Saturday in the Third Week of Ordinary Time

Matthew 9:1-8; Mark 2:1-12; Luke 5:17-26

Forgiveness Is Healing

Today’s passage is truly one of my favorites.  There is so much in it, but I have entitled it, “Forgiveness Is Healing,” and in a moment, we shall see why.  First, we see that Jesus’ popularity is growing.  Luke records that people came from every village of Galilee, Judea, and even Jerusalem.  Also in attendance were the Pharisees and the “teachers of the law.”  So Jesus had now attracted the attention of the Jewish leaders.  At any rate, there were so many at the house where Jesus was staying that the place was packed out; there was not even room at the door.  And the whole time, Jesus “was preaching the word to them.”  Remember, it was to preach the good news about the kingdom of God that he came (Luke 4:43).

Well, it seems that there were four men who couldn’t get through the crowd, but who were not going to be denied.  They had a friend, a “paralytic,” whom they were determined to bring to Jesus.  Unable to get through the door, they mounted the roof (easy to do in those days), made an opening through it, and lowered their poor friend below to Jesus.  Then it says, “And when Jesus saw their faith, he said to the paralytic, ‘Son, your sins are forgiven.’”

Now this is important.  Jesus did not first say, “Rise, take up your bed and walk.”  Instead, Jesus pronounced the word of forgiveness over the man.  The scribes and religious leaders who were there immediately thought that Jesus was blaspheming; after all, who can forgive sins but God alone?  Yes, we can forgive the sins of one another, but only God can pronounce forgiveness over a sinner for his sins.  In this, the scribes were correct.  But back to my main point.  When Jesus perceived their thoughts (“for he himself knew what was in man, John 2:25), he asked them, “Which is easier, to say to the paralytic, ‘Your sins are forgiven,’ or to say, ‘Rise, take up your bed and walk?’”  In this wonderful statement, Jesus proclaims that forgiveness is healing and healing is forgiveness.  And do we not know that to be the case?  When we are forgiven, isn’t there a relief, a refreshment, a healing in our spirit?  And when we are healed, and raised up from some infirmity, is there not a sense of cleansing in our souls?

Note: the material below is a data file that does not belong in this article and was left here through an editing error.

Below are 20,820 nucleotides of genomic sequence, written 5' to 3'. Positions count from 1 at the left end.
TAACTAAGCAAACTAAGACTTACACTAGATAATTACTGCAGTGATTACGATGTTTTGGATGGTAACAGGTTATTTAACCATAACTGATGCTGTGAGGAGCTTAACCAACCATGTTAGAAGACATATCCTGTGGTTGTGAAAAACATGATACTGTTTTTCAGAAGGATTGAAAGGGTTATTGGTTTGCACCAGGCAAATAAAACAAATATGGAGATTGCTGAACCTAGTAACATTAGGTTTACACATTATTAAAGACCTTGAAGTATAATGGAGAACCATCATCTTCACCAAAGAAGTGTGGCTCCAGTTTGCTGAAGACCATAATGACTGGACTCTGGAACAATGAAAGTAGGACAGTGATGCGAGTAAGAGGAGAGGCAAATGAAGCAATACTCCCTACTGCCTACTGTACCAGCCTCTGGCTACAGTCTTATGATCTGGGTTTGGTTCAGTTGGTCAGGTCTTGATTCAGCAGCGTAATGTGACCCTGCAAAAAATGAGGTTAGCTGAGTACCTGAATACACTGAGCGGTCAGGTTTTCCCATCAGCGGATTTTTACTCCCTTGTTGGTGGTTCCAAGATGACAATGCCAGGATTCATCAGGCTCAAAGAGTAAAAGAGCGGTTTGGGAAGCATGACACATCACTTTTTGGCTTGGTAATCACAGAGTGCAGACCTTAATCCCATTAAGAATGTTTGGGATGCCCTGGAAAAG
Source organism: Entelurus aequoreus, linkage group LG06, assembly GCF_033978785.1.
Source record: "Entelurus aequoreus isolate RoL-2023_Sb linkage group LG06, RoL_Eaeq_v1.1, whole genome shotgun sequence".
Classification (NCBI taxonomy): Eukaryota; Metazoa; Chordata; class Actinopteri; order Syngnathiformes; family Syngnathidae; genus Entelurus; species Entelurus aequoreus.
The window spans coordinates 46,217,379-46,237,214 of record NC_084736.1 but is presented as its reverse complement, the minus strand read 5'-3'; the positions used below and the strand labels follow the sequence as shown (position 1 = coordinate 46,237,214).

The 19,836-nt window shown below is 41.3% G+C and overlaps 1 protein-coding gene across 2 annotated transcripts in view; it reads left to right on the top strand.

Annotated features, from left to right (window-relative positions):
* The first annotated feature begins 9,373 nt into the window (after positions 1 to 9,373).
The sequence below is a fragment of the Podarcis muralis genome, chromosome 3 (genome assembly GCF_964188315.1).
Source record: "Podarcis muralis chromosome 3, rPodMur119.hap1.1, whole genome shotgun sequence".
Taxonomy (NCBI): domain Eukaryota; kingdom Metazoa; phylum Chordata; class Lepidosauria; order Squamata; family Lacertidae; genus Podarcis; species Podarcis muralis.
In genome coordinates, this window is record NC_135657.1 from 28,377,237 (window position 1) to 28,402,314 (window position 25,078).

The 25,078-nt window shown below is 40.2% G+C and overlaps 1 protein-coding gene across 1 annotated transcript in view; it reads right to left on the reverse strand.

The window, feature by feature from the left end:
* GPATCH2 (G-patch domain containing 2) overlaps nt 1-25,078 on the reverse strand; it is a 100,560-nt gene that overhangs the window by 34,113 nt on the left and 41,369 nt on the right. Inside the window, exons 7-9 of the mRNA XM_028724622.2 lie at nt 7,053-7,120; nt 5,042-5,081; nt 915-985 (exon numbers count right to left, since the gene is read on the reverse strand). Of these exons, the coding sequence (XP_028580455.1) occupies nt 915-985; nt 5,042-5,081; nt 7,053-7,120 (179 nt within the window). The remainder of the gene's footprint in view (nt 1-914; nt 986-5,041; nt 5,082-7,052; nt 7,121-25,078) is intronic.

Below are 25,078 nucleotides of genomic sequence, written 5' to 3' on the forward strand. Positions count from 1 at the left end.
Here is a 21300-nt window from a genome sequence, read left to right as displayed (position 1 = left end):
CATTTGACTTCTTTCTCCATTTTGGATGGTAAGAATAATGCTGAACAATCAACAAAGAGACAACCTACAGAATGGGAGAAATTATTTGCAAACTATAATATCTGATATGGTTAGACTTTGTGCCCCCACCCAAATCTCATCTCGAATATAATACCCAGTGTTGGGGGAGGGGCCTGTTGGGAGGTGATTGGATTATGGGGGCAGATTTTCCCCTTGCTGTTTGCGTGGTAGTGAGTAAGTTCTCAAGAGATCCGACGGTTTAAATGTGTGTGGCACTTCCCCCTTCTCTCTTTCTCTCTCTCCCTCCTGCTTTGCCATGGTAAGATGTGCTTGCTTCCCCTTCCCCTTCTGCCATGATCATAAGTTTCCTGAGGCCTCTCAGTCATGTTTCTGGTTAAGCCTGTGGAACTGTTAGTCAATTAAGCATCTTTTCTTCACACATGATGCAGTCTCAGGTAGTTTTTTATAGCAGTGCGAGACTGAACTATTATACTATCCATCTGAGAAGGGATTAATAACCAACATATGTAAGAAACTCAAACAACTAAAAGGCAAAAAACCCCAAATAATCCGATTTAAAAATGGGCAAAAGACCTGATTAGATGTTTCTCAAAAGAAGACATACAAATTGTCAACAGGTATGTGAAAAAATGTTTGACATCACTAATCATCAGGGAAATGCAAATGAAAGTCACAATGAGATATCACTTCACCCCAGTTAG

Back to the scribes, they were right – only God can forgive sins.  And so Jesus answered, “But that you may know that the Son of Man has authority on earth to forgive sins….”  Yes, only God can forgive sins; Jesus agreed.  So we worship him, Immanuel, God with us.

Author: The Reformed Baptist

My name is Stephen Taylor, ordained Baptist minister of eighteen years pastoral experience with a Ph.D. in Historical Theology from Southwestern Baptist Theological Seminary in Fort Worth, Texas. Better than that, I am married to a godly woman, Karla, who has been very patient with me since 1989. I have two daughters, both of whom I homeschooled for extended periods of time, who became godly young women, and who ran off and married godly young men, all of which is very proper. The oldest daughter has even seen fit to bless me with a grandson and a granddaughter, and my youngest daughter with a grandson, all three of whom are bundles of exceeding joy. As you can see, I am quite blessed. This website is dedicated to helping people grow in the wisdom and knowledge of our Lord Jesus Christ through the gift of writing that the Lord has given to me. It is specifically about helping His people grow in godliness, the theme you see repeated above. I write devotions with this aim and hope that they might be of some help to God’s people. Full disclosure: I am of a Reformed bent, meaning that my understanding of Scripture is primarily informed by the Reformers and their successors of the sixteenth and seventeenth centuries. However, as a student of church history and theology, I strive to remain true to that teaching handed down once for all unto the saints through every age of the Church. I like to think of myself as a “catholic” Christian, as the Reformers thought of themselves. At any rate, feel free to read, pray, and contact me if you wish, or correct me if need be. As you can see, I tend to follow the church year. Of course, I make no special claims about these devotions. I know very well that others have written better and plumbed the depths of God’s word with greater insight. But if my musings help someone draw closer to the Lord, well then, I have my reward. Blessings to you and may the God and Father of our Lord and Savior Jesus Christ speak to you that word which He knows you especially need to hear. Grace & peace, Stephen Taylor

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